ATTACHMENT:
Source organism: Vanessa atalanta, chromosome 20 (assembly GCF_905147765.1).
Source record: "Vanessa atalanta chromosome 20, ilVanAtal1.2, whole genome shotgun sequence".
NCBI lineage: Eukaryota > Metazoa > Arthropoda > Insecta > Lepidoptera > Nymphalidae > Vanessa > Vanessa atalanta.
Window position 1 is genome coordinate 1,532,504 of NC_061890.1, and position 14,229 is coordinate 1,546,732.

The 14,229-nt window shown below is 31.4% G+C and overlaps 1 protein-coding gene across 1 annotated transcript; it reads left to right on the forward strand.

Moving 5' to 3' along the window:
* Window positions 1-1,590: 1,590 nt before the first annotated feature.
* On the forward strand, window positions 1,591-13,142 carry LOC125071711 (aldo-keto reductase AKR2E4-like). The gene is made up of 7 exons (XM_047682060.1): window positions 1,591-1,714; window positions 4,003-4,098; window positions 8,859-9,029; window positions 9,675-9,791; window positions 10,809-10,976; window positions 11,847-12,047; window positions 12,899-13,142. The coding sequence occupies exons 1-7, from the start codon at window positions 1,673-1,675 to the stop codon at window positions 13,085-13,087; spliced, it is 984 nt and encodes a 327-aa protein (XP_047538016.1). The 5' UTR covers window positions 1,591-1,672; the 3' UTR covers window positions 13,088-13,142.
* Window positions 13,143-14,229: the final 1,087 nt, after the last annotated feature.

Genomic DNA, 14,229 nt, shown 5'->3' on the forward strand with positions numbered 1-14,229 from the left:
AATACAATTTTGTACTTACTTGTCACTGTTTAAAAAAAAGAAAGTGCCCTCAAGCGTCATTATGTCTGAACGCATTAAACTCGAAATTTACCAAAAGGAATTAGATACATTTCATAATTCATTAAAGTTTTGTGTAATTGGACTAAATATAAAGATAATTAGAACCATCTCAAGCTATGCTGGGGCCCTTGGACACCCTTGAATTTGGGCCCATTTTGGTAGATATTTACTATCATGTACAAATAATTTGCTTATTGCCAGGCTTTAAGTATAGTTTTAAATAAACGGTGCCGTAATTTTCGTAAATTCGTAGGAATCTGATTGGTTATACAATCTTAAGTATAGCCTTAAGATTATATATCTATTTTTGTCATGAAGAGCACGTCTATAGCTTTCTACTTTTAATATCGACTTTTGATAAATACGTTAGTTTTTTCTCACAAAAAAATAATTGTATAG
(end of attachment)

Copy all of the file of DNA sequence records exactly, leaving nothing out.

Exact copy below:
Source organism: Vanessa atalanta, chromosome 20 (assembly GCF_905147765.1).
Source record: "Vanessa atalanta chromosome 20, ilVanAtal1.2, whole genome shotgun sequence".
NCBI lineage: Eukaryota > Metazoa > Arthropoda > Insecta > Lepidoptera > Nymphalidae > Vanessa > Vanessa atalanta.
Window position 1 is genome coordinate 1,532,504 of NC_061890.1, and position 14,229 is coordinate 1,546,732.

The 14,229-nt window shown below is 31.4% G+C and overlaps 1 protein-coding gene across 1 annotated transcript; it reads left to right on the forward strand.

Moving 5' to 3' along the window:
* Window positions 1-1,590: 1,590 nt before the first annotated feature.
* On the forward strand, window positions 1,591-13,142 carry LOC125071711 (aldo-keto reductase AKR2E4-like). The gene is made up of 7 exons (XM_047682060.1): window positions 1,591-1,714; window positions 4,003-4,098; window positions 8,859-9,029; window positions 9,675-9,791; window positions 10,809-10,976; window positions 11,847-12,047; window positions 12,899-13,142. The coding sequence occupies exons 1-7, from the start codon at window positions 1,673-1,675 to the stop codon at window positions 13,085-13,087; spliced, it is 984 nt and encodes a 327-aa protein (XP_047538016.1). The 5' UTR covers window positions 1,591-1,672; the 3' UTR covers window positions 13,088-13,142.
* Window positions 13,143-14,229: the final 1,087 nt, after the last annotated feature.

Genomic DNA, 14,229 nt, shown 5'->3' on the forward strand with positions numbered 1-14,229 from the left:
AATACAATTTTGTACTTACTTGTCACTGTTTAAAAAAAAGAAAGTGCCCTCAAGCGTCATTATGTCTGAACGCATTAAACTCGAAATTTACCAAAAGGAATTAGATACATTTCATAATTCATTAAAGTTTTGTGTAATTGGACTAAATATAAAGATAATTAGAACCATCTCAAGCTATGCTGGGGCCCTTGGACACCCTTGAATTTGGGCCCATTTTGGTAGATATTTACTATCATGTACAAATAATTTGCTTATTGCCAGGCTTTAAGTATAGTTTTAAATAAACGGTGCCGTAATTTTCGTAAATTCGTAGGAATCTGATTGGTTATACAATCTTAAGTATAGCCTTAAGATTATATATCTATTTTTGTCATGAAGAGCACGTCTATAGCTTTCTACTTTTAATATCGACTTTTGATAAATACGTTAGTTTTTTCTCACAAAAAAATAATTGTATAG